Grain Production Grows 4% in Brazil While Revenues Fall 15%

A cornfield in Brazil Brazilian grain production grew by 4.1% in 2006 compared with the previous year. A total of 117.3 million tons were harvested, 4.6 million tons more than in the previous year. The result was achieved despite a decrease of 2.5 million hectares, or 5.2%, in planted area, which had been increasing since 2001.

The data were obtained from the Municipal Agricultural Survey of Cereals, Leguminous Plants and Oleaginous Plants, disclosed July 19 by the IBGE (Brazilian Institute of Geography and Statistics), which brings together information about the performance of 15 different grain cultures in the country.

Despite the increase in production, grain crop revenues decreased by 15.1% compared with the previous year, totaling 7.3 billion Brazilian reais (US$ 3.9 billion) less than in 2005. In comparison with 2004, the reduction was even greater (35.4%), or 22 billion reais (US$ 11.8 billion) less in the amount traded.

According to Alfredo Guedes, agricultural analyst at the IBGE, the production increase represents a recovery from 2005, when the grain crop was severely affected by the weather, especially in the South of the country.

"The year of 2005 was marked by much drought, therefore 2006 was a year for recovering productivity. There was a reduction in planted area, but weather conditions were better, allowing for greater production," he explained.

According to Alfredo Guedes, retraction in planted area and decreased revenue from grain production are consequences of low soy and cotton prices in the international market. Nevertheless, he highlighted the fact that, upon reducing planted area in order to reduce risks, producers select the best lands, thus concentrating more investment and attaining greater productivity, as was the case with soy.

The positive grain crop performance was mostly driven by the recovery in corn culture (42.6 million tons), whose production grew by 21.5% over 2005. Another determining factor was the record high result in soy production, at approximately 52 million tons, an amount 2.5% greater than in 2005, and 1% greater than in the 2003 crop, which had been the largest ever.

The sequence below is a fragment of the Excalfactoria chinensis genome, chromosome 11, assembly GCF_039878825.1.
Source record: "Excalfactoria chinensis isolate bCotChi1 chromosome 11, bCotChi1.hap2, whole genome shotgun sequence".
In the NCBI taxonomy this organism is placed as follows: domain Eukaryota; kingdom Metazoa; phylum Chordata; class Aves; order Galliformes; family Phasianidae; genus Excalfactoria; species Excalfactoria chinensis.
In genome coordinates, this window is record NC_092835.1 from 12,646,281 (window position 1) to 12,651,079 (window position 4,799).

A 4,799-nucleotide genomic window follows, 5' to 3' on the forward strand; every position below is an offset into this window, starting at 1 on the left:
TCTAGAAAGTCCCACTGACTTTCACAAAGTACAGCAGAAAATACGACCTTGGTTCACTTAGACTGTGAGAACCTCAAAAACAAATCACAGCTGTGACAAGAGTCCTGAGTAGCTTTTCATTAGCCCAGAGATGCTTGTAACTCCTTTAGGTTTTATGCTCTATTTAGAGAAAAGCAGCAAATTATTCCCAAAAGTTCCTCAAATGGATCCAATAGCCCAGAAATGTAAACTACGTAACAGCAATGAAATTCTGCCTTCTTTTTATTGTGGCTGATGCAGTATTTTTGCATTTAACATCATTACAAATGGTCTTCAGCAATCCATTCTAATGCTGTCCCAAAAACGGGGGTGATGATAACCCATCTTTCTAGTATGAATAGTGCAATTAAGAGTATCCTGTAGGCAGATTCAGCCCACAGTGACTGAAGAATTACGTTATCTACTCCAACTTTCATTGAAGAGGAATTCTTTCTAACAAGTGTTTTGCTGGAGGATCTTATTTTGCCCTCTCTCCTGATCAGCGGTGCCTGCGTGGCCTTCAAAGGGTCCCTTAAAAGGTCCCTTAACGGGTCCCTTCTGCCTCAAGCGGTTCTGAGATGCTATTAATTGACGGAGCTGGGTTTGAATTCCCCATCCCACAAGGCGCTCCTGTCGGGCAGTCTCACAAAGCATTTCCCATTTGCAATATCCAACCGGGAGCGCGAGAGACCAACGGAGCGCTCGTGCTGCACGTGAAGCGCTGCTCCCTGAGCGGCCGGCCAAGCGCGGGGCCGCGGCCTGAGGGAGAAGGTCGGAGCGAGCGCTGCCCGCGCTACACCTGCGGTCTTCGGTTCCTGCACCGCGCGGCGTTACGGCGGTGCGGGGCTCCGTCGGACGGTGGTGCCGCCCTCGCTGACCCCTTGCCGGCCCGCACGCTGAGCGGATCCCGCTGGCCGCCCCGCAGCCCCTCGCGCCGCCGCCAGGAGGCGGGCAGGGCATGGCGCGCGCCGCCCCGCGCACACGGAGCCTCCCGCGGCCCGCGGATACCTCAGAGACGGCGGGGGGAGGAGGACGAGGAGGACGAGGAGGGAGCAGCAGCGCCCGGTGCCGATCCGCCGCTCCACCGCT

Soy and corn remain as the flagships of grain production in the country, accounting for respectively 44.3% and 36.1% of the total crop.

The IBGE survey also showed a reduction in wheat (47.1%) and rice production (12%). To Guedes, the negative performance of those two cultures is a result of the commodities' low market price, which led farmers to plant less.

The southern Brazilian state of Paraná returned to the first position in the Brazilian grain production ranking, having accounted for 19.8% of total production in the country, leading the production of beans, corn, wheat, triticale, oat, and barley, in addition to being the country's second largest soy producer.

Mato Grosso, in the Midwest, was the second largest grain producer state, at 18.9% of total production, and the leading producer of soy, having accounted for 30% of the grain's crop.

The state of Rio Grande do Sul, in the South, recovered from its performance in 2005, having recorded a 70% increase in crop yield, and ranked third in the national ranking, having accounted for 17% of total grain production in Brazilian territory.

The municipality of Sorriso, in Mato Grosso state, was the country's leading producer of grains in 2006, as it harvested more than 2 million tons, and led soy production.

Machinery Exports

The Brazilian machinery industry increased its exports by 21% in the first half of this year, compared with the same period of 2006. Foreign sales stood at US$ 4.7 billion between January and June, according to data disclosed today by the Abimaq (Brazilian Machinery Manufacturers Association).

For the president of Abimaq, Newton Mello, the growth could have been greater if it were not for the exchange rate – depreciation of the dollar.

The main foreign buyers of Brazilian machinery were the United States, followed by Argentina, Singapore, Mexico, and Germany. The sector's revenues have also increased, by 10%, during the period, to reach 28.9 billion Brazilian reais (US$ 15.5 billion).

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  • Show Comments (2)

  • ch.c.

    Ahhhh….ahhhhh…ahhhhh !
    Propaganda as susal !
    1)Agricultural Machinery in the first half of 2006 were in a deprresion, totally falling aprt from previous years.
    Threrefore a 21 % increases seems a lot, but from such a low base, it is still not much, wether you like or not.

    2) Brazil’s ability ???????? What are you talking about ?
    Almost ALL Agricultureal machinery is from foreign firms, with foreign funds, foreign technology.
    And since you HATE imports, you put a high import tax, thus obliging foreign firms to set up local manufacturing plants.

    Ahhhhh….ahhhhhh….ahhhhhh !!!!!!

  • mal de mer

    Stringent customers, U.S., Germany, Singapore. Says something of the machinery and Brazil’s ability.

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